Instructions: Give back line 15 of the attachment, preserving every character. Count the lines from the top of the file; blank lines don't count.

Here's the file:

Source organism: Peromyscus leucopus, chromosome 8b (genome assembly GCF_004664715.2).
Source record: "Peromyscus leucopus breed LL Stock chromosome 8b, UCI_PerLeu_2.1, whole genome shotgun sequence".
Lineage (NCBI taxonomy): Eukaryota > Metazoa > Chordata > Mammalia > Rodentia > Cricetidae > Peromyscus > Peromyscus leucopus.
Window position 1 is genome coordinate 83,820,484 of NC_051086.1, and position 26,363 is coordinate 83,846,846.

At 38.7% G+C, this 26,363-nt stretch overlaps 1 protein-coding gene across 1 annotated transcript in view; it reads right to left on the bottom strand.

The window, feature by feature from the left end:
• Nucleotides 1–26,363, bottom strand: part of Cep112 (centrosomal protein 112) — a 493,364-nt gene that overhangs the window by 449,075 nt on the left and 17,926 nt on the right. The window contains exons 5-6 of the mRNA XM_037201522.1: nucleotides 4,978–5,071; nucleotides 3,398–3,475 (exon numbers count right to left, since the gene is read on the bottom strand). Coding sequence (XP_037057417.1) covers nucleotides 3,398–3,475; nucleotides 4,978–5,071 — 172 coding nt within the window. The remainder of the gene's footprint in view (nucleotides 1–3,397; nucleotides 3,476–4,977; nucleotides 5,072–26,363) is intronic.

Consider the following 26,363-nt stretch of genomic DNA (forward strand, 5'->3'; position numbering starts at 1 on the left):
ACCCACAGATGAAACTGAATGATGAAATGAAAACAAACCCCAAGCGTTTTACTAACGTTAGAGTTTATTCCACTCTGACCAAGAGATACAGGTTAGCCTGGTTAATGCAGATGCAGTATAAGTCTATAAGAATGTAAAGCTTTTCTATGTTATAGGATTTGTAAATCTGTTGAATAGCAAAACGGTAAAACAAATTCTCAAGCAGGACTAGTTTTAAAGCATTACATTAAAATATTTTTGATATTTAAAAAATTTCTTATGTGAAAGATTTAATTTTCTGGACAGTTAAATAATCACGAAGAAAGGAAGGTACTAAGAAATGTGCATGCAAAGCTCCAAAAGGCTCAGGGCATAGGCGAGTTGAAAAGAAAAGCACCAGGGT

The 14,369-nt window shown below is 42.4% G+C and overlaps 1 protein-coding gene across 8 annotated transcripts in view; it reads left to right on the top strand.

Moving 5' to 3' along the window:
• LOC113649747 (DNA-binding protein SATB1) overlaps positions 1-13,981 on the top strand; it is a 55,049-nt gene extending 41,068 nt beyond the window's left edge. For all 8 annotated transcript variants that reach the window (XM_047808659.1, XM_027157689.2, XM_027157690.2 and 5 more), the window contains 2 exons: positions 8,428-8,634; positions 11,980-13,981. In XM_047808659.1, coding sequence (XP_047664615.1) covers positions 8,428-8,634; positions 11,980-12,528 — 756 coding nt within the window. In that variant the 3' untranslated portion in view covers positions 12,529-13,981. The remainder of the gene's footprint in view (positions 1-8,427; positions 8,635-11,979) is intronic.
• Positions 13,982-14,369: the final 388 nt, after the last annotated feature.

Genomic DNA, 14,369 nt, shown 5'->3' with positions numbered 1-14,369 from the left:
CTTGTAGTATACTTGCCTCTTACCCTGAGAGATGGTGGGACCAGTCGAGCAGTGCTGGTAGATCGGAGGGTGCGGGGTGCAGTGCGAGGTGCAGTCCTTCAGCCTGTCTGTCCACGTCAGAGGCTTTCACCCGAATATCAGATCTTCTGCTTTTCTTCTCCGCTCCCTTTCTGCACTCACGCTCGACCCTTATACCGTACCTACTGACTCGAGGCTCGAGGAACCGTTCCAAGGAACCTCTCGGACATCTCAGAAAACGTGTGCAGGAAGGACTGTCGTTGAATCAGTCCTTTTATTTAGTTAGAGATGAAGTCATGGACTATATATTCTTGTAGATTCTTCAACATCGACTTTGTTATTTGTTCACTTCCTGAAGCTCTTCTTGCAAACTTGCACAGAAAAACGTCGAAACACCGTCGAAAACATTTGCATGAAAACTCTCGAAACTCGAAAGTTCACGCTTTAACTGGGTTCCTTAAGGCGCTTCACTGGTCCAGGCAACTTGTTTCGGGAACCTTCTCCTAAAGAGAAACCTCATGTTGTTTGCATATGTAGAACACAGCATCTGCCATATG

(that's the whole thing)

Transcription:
CTTGTAGTATACTTGCCTCTTACCCTGAGAGATGGTGGGACCAGTCGAGCAGTGCTGGTAGATCGGAGGGTGCGGGGTGCAGTGCGAGGTGCAGTCCTTCAGCCTGTCTGTCCACGTCAGAGGCTTTCACCCGAATATCAGATCTTCTGCTTTTCTTCTCCGCTCCCTTTCTGCACTCACGCTCGACCCTTATACCGTACCTACTGACTCGAGGCTCGAGGAACCGTTCCAAGGAACCTCTCGGACATCTCAGAAAACGTGTGCAGGAAGGACTGTCGTTGAATCAGTCCTTTTATTTAGTTAGAGATGAAGTCATGGACTATATATTCTTGTAGATTCTTCAACATCGACTTTGTTATTTGTTCACTTCCTGAAGCTCTTCTTGCAAACTTGCACAGAAAAACGTCGAAACACCGTCGAAAACATTTGCATGAAAACTCTCGAAACTCGAAAGTTCACGCTTTAACTGGGTTCCTTAAGGCGCTTCACTGGTCCAGGCAACTTGTTTCGGGAACCTTCTCCTAAAGAGAAACCTCATGTTGTTTGCATATGTAGAACACAGCATCTGCCATATG